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Active Learning in Flipped Life Science Courses Promotes Development of Critical Thinking Skills.


ABSTRACT: Although development of critical thinking skills has emerged as an important issue in undergraduate education, implementation of pedagogies targeting these skills across different science, technology, engineering, and mathematics disciplines has proved challenging. Our goal was to assess the impact of targeted interventions in 1) an introductory cell and molecular biology course, 2) an intermediate-level evolutionary ecology course, and 3) an upper-level biochemistry course. Each instructor used Web-based videos to flip some aspect of the course in order to implement active-learning exercises during class meetings. Activities included process-oriented guided-inquiry learning, model building, case studies, clicker-based think-pair-share strategies, and targeted critical thinking exercises. The proportion of time spent in active-learning activities relative to lecture varied among the courses, with increased active learning in intermediate/upper-level courses. Critical thinking was assessed via a pre/posttest design using the Critical Thinking Assessment Test. Students also assessed their own learning through a self-reported survey. Students in flipped courses exhibited gains in critical thinking, with the largest objective gains in intermediate and upper-level courses. Results from this study suggest that implementing active-learning strategies in the flipped classroom may benefit critical thinking and provide initial evidence suggesting that underrepresented and first-year students may experience a greater benefit.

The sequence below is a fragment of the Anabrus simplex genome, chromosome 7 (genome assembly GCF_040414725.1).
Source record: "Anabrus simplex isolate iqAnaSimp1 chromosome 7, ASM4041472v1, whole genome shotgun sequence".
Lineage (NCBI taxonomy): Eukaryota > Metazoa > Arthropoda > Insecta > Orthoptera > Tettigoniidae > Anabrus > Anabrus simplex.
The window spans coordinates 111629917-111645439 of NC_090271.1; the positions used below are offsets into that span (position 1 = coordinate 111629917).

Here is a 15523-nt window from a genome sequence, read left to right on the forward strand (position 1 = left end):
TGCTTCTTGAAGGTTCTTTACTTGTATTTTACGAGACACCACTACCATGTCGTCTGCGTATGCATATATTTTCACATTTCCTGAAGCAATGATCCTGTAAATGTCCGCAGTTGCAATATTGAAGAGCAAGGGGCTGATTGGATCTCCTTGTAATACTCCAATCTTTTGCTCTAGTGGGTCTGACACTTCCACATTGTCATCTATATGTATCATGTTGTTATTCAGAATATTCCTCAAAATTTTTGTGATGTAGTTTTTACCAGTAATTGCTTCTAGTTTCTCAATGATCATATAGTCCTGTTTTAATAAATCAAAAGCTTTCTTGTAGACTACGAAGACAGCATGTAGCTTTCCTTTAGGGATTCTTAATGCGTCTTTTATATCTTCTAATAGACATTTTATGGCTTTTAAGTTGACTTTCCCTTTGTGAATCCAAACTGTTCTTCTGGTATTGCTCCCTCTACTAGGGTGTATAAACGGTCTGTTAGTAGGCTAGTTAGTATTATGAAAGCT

SUBMITTER: Styers ML 

PROVIDER: S-EPMC6234813 | BioStudies | 2018-01-01T00:00:00Z

REPOSITORIES: biostudies

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